SXSW 2023: ‘Evil Dead Rise’ Review
The following is part of our coverage of SXSW 2023. For more, click here.
Evil Dead is the rare franchise to maintain its integrity over the years. From the humble beginnings of 1981’s The Evil Dead to the loftier sequels Evil Dead 2 and Army of Darkness, leading to the very well-received 2013 semi-reboot simply titled Evil Dead, the team of Sam Raimi, Bruce Campbell, and Robert G. Tapert have made it a point to maintain a consistent level of quality across the board. It’s a relief to say that the new reboot of sorts Evil Dead Rise, spearheaded by writer-director Lee Cronin (The Hole in the Ground), affirms that standard. Set in a high-rise apartment, Evil Dead Rise delivers a new spin on the iconic franchise that brings the requisite amount of carnage. Despite some questionable decisions, the return of the Book of the Dead is sure to draw in new audiences.
Tattoo artist Ellie (Alyssa Sutherland) struggles to keep her family together. Facing the incoming demolition of the building she lives in with her children Danny (Morgan Davies), Bridget (Gabrielle Echols), and Kassie (Nell Fisher), the last thing she needs is her guitar technician sister Beth (Lily Sullivan) showing up on her doorstep. As the two estranged sisters try to reconnect, an earthquake rocks the area, revealing a basement containing one of the three volumes of the Naturom Demonto, aka the “Book of the Dead”. One can guess where this is going. A passage indirectly recited from this book causes one of its dark spirits to infect Ellie. This kicks off a blood-soaked extravaganza that doesn’t stop until the end credits (and many heads) roll.
The opening sequence of Evil Dead Rise buys it a lot of goodwill. The cabin-set cold open will immediately strike a chord of recognition amongst franchise fans. In record time, the sequence explodes into violence, punctuated by a brutal scalping and culminating in a character rising from a lake. It’s almost like a grand announcement of Lee Cronin as a horror force to reckon with. When we switch over to the main plot, the proceedings get a bit murky. From the jump, Sutherland is fantastic as a hard-working mom and a dread hangs over everyone as to what happens to her.
Her kids all do a fine job, although their characters are nothing more than basic archetypes. The activist, the aspiring DJ, the youngest, yadda yadda yadda. Despite a valiant effort by Lily Sullivan, Beth doesn’t initially connect. Her constant smirk, complimented by a pervasive snark, fails to leave much of a connection in the way that the iconic Ash Williams from the original trilogy, and TV series Ash vs. Evil Dead, or Mia Allen from the 2013 film. Once the pages from the cursed tome are read, though, then Evil Dead Rise really starts to get “groovy” with it.
Once she turns into her full possessed, or “deadite”, form, Sutherland is a force to be reckoned with. Ellie is the mother from Hell, toying with her kids’ emotions and bringing all manner of destruction in her wake. Cronin unleashes his directorial powers here, letting the split diopter shots via cinematographer Dave Garbett capture the degradation of Ellie and the horror of her family. While the theme of a family doesn’t quite have the impact it’s meant to, the blood overfloweth. An ingenious shot through a peephole that captures Ellie laying waste to residents is an instant franchise highlight. And most importantly, no one is safe. Yes, that includes the kids.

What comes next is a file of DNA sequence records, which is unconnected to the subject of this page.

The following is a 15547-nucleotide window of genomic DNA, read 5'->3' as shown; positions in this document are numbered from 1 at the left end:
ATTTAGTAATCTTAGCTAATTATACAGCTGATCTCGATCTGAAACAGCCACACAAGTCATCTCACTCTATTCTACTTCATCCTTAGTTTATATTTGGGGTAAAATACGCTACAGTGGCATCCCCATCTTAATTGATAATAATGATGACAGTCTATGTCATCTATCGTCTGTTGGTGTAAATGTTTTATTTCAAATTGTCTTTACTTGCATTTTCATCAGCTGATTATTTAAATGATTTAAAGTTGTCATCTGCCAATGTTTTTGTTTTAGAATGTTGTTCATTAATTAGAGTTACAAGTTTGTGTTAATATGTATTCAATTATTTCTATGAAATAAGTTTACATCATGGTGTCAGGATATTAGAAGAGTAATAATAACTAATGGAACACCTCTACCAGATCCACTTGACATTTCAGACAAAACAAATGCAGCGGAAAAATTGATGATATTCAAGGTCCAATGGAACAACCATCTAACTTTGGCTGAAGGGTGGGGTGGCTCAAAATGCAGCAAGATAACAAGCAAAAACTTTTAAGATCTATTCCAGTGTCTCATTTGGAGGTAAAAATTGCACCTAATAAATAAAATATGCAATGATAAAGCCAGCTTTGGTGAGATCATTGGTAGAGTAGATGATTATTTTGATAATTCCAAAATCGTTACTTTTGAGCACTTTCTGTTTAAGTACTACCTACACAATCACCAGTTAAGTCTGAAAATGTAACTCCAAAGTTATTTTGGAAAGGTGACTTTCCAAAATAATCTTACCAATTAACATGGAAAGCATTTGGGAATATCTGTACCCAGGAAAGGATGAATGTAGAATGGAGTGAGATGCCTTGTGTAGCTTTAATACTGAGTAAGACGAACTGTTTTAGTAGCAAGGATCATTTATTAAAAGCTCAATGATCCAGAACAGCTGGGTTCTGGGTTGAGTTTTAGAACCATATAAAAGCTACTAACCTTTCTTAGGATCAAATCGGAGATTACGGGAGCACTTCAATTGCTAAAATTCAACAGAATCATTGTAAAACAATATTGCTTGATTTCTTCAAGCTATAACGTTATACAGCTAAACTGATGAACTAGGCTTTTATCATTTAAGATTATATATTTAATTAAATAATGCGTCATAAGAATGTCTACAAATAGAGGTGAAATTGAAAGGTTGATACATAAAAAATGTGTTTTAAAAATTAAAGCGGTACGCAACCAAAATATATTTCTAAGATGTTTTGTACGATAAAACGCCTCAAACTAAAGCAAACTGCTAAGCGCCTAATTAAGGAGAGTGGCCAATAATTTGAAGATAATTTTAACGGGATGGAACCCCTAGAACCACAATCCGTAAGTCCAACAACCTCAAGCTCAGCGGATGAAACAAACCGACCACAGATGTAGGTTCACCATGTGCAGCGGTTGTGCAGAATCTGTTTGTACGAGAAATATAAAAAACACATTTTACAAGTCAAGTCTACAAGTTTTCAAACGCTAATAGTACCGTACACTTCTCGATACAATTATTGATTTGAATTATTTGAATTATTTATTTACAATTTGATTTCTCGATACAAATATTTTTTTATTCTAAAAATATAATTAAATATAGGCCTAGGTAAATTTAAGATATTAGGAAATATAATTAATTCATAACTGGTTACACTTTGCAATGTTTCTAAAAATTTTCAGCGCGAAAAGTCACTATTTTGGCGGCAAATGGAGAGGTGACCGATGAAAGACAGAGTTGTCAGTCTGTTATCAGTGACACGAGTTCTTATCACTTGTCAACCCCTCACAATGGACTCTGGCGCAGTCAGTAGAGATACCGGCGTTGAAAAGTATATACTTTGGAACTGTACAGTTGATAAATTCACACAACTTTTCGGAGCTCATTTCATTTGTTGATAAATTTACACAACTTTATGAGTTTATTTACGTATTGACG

What the film lacks in unique portrayal of the Deadites, who strike an uneven balance between the white-eyed Hellions of the Raimi films and the perverse sadism of the 2013 film, it makes up for in the total bloodbath on display. It feels like a return to the more playful elements of Evil Dead 2 and Army of Darkness, where the audience is the eager observer cheering on the “spook-a-blast” (a term coined by Raimi for Drag Me to Hell) unfolding. No one will come out unsatisfied by a swooping camera move that follows an eyeball popping out of a head. Or the obligatory blood spewing out onto a character’s face in an endless stream!
Cronin has the juice to bring forth an authentic Evil Dead experience. That much is clear from a salaciously unhinged parking garage set piece towards the end. While a lot of the references to prior movies don’t quite land the way they’re intended to, and a scene referencing The Shining feels a bit out of place, it’s hard to imagine audiences not smiling at the full transformation of Lily Sullivan into Scream Queen chainsaw-wielding badass. Moreover, there are genuine attempts to unify the lore throughout all the franchise that will bring a smile to the face of any discerning fan (I was the first officially to catch a sneaky cameo by Bruce Campbell, which I will discuss more thoroughly at a later date).
If Evil Dead Rise doesn’t quite top what came before, it’s an affirmation of the enduring appeal of the brand. This fresh entry into a consistently fresh horror mainstay tips the hat to the devoted faithful without turning off newcomers. There’s a strong chance that this will be the first exposure many get to the Deadites. In that regard, it’s sensational in its own right. But if it draws new eyes to some of the greatest horror films ever made? Even better. – James Preston Poole
Evil Dead Rise release nationwide April 21, 2023.
Did you like this article? If so, consider visiting our YouTube channel, where we discuss the latest and greatest in pop culture news.